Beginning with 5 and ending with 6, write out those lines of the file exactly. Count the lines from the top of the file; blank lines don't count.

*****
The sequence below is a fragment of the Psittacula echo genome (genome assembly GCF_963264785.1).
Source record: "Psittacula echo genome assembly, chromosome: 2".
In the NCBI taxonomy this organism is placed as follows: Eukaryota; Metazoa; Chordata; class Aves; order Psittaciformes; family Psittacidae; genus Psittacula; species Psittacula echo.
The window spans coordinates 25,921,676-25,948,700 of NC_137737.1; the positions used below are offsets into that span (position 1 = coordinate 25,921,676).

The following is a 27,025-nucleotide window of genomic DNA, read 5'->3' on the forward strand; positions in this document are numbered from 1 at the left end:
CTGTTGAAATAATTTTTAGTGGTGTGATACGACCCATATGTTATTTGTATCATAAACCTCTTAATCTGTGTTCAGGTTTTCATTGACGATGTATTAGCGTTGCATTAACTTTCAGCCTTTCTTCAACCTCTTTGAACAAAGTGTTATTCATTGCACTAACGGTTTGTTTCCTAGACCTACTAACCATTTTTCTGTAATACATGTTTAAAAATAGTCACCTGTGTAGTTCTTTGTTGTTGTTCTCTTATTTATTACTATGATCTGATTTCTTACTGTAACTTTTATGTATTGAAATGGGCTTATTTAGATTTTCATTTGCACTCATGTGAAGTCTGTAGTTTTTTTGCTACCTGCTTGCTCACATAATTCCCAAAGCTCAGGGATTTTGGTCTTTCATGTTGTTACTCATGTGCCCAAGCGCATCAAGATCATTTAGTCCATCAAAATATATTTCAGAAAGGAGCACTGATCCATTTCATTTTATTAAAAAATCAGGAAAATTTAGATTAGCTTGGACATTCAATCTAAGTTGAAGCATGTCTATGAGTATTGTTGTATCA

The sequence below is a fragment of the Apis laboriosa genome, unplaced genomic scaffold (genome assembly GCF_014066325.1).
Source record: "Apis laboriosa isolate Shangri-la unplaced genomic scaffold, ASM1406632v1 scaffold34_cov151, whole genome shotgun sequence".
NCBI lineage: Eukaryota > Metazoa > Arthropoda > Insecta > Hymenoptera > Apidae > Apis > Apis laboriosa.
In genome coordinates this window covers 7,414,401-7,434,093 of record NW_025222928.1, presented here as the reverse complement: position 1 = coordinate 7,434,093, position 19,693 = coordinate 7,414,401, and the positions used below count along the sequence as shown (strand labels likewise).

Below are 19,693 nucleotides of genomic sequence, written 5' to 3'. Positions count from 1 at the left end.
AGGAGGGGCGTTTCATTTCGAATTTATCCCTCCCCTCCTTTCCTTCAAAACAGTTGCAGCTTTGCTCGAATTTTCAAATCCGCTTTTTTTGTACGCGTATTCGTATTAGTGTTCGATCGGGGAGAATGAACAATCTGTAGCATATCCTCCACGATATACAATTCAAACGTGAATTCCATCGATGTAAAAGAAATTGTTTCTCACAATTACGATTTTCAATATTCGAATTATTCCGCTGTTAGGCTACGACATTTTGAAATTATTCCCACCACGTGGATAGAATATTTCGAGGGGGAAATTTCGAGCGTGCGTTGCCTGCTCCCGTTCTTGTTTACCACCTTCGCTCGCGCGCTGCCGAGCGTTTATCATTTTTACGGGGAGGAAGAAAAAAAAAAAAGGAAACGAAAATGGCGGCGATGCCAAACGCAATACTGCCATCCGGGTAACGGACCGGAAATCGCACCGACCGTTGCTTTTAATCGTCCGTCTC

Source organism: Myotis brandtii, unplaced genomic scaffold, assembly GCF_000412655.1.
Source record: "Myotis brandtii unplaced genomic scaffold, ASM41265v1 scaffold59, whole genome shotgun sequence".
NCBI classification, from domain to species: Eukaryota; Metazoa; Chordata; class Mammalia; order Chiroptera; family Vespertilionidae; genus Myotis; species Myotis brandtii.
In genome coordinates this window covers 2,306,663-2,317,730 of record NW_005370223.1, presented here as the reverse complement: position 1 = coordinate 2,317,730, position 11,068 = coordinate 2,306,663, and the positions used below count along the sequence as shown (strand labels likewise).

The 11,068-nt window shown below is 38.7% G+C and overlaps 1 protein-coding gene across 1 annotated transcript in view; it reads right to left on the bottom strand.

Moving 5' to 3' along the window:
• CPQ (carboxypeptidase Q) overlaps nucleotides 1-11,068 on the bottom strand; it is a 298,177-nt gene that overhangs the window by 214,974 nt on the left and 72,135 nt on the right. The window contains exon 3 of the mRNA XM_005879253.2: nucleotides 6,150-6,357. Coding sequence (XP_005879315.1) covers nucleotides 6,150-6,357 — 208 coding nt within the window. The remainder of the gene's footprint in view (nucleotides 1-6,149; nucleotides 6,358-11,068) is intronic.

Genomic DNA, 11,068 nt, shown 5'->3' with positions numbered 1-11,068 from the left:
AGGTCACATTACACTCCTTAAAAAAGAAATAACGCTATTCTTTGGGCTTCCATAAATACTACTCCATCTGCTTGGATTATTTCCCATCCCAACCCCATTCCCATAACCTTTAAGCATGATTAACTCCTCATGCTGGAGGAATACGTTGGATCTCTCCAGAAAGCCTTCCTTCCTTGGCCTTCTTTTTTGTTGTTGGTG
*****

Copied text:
The following is a 27,025-nucleotide window of genomic DNA, read 5'->3' on the forward strand; positions in this document are numbered from 1 at the left end:
CTGTTGAAATAATTTTTAGTGGTGTGATACGACCCATATGTTATTTGTATCATAAACCTCTTAATCTGTGTTCAGGTTTTCATTGACGATGTATTAGCGTTGCATTAACTTTCAGCCTTTCTTCAACCTCTTTGAACAAAGTGTTATTCATTGCACTAACGGTTTGTTTCCTAGACCTACTAACCATTTTTCTGTAATACATGTTTAAAAATAGTCACCTGTGTAGTTCTTTGTTGTTGTTCTCTTATTTATTACTATGATCTGATTTCTTACTGTAACTTTTATGTATTGAAATGGGCTTATTTAGATTTTCATTTGCACTCATGTGAAGTCTGTAGTTTTTTTGCTACCTGCTTGCTCACATAATTCCCAAAGCTCAGGGATTTTGGTCTTTCATGTTGTTACTCATGTGCCCAAGCGCATCAAGATCATTTAGTCCATCAAAATATATTTCAGAAAGGAGCACTGATCCATTTCATTTTATTAAAAAATCAGGAAAATTTAGATTAGCTTGGACATTCAATCTAAGTTGAAGCATGTCTATGAGTATTGTTGTATCA